Anyway, all gags aside...it's trickier for games that need to present a lot of information, like rpg's and, at the extreme end, strategy games. Also, it's harder to eschew onscreen huds when you are doing a non fps game, or need to communicate anything more than player health.

    I'm really stuggling with this right now with my multidirectional shooter. I don't like sticking clutter anywhere on my screen, but I need the info there. It's all about finding the least intrusive way to do it.

  • TiAm - Metroid Prime was a bad example?!? BLASPHEMY! ... Okay, lol, seriously, why do you feel that way?

    I remember games like the DKC trilogy (now a quintrilogy) that only brought info on-screen from the edges when an item was collected. Otherwise, it was all gameplay from start to finish. Might that be a solution for your current troubles?

  • I'd have thought the older games massive H.U.D's were a technical decision to reduce the amount of rendering in them thar early 3D days...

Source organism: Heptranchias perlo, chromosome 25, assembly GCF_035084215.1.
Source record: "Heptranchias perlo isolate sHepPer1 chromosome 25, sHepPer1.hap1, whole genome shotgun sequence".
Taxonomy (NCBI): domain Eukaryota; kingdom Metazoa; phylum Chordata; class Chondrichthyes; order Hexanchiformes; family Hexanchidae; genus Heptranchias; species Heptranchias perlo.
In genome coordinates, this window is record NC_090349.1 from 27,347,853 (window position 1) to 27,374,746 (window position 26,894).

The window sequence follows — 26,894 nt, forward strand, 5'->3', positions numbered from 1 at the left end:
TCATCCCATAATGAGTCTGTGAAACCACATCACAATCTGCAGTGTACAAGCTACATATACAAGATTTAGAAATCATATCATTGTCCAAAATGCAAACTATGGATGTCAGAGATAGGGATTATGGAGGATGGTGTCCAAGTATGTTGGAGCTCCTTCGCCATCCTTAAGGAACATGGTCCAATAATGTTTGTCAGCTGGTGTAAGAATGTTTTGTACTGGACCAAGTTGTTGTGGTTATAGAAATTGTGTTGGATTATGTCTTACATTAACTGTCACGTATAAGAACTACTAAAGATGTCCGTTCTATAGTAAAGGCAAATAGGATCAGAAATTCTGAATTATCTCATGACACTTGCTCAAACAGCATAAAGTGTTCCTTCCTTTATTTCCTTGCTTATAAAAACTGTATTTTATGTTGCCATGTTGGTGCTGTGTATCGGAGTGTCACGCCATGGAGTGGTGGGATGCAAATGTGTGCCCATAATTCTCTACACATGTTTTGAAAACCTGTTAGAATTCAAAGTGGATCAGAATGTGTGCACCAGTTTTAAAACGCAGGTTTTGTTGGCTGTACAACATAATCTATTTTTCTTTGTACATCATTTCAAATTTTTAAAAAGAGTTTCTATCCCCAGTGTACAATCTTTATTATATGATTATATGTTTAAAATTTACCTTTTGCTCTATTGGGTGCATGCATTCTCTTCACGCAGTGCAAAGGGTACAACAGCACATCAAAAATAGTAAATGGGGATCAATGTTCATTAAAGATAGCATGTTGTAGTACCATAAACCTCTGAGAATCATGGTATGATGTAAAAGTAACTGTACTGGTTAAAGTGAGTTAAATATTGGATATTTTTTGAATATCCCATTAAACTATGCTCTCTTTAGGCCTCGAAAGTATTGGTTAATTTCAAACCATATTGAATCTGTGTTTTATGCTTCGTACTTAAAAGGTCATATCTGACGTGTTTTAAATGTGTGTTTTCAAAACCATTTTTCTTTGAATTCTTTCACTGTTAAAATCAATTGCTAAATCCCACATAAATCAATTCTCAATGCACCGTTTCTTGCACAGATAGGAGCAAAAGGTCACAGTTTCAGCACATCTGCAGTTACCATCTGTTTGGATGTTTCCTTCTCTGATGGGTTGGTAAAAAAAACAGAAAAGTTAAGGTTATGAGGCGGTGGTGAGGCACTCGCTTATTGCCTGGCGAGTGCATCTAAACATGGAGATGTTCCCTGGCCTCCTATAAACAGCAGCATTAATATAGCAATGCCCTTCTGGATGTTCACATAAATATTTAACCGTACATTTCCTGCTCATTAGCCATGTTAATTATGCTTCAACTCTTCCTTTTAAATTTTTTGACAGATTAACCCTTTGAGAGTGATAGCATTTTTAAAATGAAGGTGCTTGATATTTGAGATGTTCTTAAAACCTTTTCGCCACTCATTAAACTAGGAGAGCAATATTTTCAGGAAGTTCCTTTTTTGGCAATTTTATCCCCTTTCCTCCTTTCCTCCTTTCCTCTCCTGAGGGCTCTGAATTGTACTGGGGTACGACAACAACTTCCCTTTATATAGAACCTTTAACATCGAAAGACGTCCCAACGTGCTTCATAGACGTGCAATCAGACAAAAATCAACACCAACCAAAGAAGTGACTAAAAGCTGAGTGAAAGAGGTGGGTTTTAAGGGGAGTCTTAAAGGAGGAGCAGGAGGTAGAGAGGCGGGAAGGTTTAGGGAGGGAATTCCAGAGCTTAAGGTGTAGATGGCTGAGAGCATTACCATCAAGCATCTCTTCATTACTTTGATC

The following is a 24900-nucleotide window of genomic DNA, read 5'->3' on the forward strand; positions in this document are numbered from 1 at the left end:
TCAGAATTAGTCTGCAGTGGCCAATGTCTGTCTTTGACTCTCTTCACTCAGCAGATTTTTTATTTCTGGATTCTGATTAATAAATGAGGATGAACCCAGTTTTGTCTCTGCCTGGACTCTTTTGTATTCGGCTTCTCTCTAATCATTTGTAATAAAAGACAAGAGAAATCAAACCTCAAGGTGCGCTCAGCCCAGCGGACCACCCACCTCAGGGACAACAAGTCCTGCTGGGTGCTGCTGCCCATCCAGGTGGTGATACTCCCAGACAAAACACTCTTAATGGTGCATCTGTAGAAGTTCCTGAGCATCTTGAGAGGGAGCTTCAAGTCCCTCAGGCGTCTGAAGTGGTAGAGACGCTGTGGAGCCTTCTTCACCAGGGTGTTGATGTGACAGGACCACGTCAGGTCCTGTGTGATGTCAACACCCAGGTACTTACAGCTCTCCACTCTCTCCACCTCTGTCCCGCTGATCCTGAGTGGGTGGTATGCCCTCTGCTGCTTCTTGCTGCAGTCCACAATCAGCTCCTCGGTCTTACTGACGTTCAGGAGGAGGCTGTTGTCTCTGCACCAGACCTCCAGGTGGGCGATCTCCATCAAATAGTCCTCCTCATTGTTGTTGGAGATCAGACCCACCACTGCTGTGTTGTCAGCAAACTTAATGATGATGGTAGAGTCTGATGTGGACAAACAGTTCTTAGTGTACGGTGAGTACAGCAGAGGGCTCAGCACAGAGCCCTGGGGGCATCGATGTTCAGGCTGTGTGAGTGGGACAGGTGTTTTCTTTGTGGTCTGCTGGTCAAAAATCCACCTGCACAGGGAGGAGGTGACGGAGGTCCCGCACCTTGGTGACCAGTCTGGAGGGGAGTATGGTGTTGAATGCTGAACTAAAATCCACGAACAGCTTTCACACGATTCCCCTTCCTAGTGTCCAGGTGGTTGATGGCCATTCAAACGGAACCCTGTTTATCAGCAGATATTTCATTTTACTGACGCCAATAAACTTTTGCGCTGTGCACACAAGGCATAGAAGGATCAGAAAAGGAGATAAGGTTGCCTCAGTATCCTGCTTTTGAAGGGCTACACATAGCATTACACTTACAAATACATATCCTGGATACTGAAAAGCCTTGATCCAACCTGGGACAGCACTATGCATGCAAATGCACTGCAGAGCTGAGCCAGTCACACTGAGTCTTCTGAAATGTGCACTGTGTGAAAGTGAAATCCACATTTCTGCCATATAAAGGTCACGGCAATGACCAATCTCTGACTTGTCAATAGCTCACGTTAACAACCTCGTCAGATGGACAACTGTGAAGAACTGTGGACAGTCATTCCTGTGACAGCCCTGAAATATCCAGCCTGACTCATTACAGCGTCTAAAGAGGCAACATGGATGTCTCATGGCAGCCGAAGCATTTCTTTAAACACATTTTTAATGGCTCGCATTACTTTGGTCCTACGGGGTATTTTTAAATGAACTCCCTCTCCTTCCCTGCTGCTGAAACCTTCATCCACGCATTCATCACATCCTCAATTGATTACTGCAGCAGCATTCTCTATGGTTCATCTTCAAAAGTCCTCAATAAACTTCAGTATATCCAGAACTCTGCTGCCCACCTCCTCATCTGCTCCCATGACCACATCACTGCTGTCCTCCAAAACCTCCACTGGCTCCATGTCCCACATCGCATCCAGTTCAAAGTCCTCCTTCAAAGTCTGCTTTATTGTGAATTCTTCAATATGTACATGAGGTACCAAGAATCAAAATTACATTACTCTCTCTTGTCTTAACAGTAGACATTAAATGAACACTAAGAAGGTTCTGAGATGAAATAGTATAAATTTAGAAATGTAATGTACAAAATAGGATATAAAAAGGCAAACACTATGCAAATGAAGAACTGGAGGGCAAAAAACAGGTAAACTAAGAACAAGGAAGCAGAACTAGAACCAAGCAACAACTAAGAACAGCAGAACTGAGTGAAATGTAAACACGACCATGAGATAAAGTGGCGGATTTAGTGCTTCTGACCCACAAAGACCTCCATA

So for that reason I will say Doom HUD is my fave, as it was minimalist but to the point also showed your bloodied mugshot as you got fragged up, always nice...

  • Rhindon:

    Actually, no, I think the metroid prime hud is great...but it's definitely not 'minimal'.

    I'm playing around with a 'disappearing' hud now, but...meh...still tinkering.

    pixel perfick

    Yeah, that makes a lot of sense. And, I'll concede that system shock is a bit of a cheap shot since it was very complex game. I could never really get into doom for some reason, but I do remember the bloody face thing.

    It occurs to me though...I can't really think of any hud I actually 'liked'. I guess the best hud is one that doesn't interfere or distract, and maybe even adds to the experience.

    Hmm...actually, I do remember liking the way GoW did the hud, how it would go away when there weren't enemies around, and how the camera would reframe in a really cinematic way for setpieces and the like. And the hud/menu system for Resident Evil 4 was cool, especially how you had to arrange things in your suitcase so they would fit.